"'Yes, my children,' I cried, turning to the people, 'whatever right I have done, and whatever good I have done, have been because of the counsel of Moosu. When I listened to him, affairs prospered; when I closed my ears, and acted according to my folly, things came to folly. By his advice it was that I laid my store of meat, and in time of darkness fed the famishing. By his grace it was that I was made chief. And what have I done with my chiefship? Let me tell you. I have done nothing. My head was turned with power, and I deemed myself greater than Moosu, and, behold I have come to grief. My rule has been unwise, and the gods are angered. Lo, ye are pinched with famine, and the mothers are dry-breasted, and the little babies cry through the long nights. Nor do I, who have hardened my heart against Moosu, know what shall be done, nor in what manner of way grub shall be had.'

"At this there was nodding and laughing, and the people put their heads together, and I knew they whispered of the loaves and fishes. I went on hastily. 'So I was made aware of my foolishness and of Moosu's wisdom; of my own unfitness and of Moosu's fitness. And because of this, being no longer mad, I make acknowledgment and rectify evil. I did cast unrighteous eyes upon Kluktu, and lo, she was sealed to Moosu. Yet is she mine, for did I not pay to Tummasook the goods of purchase? But I am well unworthy of her, and she shall go from the igloo of her father to the igloo of Moosu. Can the moon shine in the sunshine? And further, Tummasook shall keep the goods of purchase, and she be a free gift to Moosu, whom God hath ordained her rightful lord.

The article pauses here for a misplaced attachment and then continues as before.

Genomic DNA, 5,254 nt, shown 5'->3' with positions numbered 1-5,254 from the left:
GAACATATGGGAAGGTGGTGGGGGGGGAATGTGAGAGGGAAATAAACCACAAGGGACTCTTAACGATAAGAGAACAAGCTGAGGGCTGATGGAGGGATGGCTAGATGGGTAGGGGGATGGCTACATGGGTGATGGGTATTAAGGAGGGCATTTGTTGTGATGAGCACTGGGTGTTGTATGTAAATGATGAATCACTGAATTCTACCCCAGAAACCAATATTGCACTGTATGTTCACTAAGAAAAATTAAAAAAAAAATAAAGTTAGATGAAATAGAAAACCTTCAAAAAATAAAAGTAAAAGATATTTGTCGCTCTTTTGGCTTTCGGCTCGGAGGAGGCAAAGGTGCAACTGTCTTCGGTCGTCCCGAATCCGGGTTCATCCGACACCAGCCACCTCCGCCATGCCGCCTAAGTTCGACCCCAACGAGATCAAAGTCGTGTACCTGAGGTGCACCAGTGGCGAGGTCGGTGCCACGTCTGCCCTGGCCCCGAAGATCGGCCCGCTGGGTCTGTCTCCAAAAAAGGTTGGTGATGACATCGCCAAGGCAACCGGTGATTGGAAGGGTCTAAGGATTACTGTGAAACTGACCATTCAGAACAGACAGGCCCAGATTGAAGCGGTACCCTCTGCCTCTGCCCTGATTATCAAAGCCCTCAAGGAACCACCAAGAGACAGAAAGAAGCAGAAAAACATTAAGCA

"'And further yet, because I have used my wealth unwisely, and to oppress ye, O my children, do I make gifts of the kerosene can to Moosu, and the gooseneck, and the gun-barrel, and the copper kettle. Therefore, I can gather to me no more possessions, and when ye are athirst for hooch, he will quench ye and without robbery. For he is a great man, and God speaketh through his lips.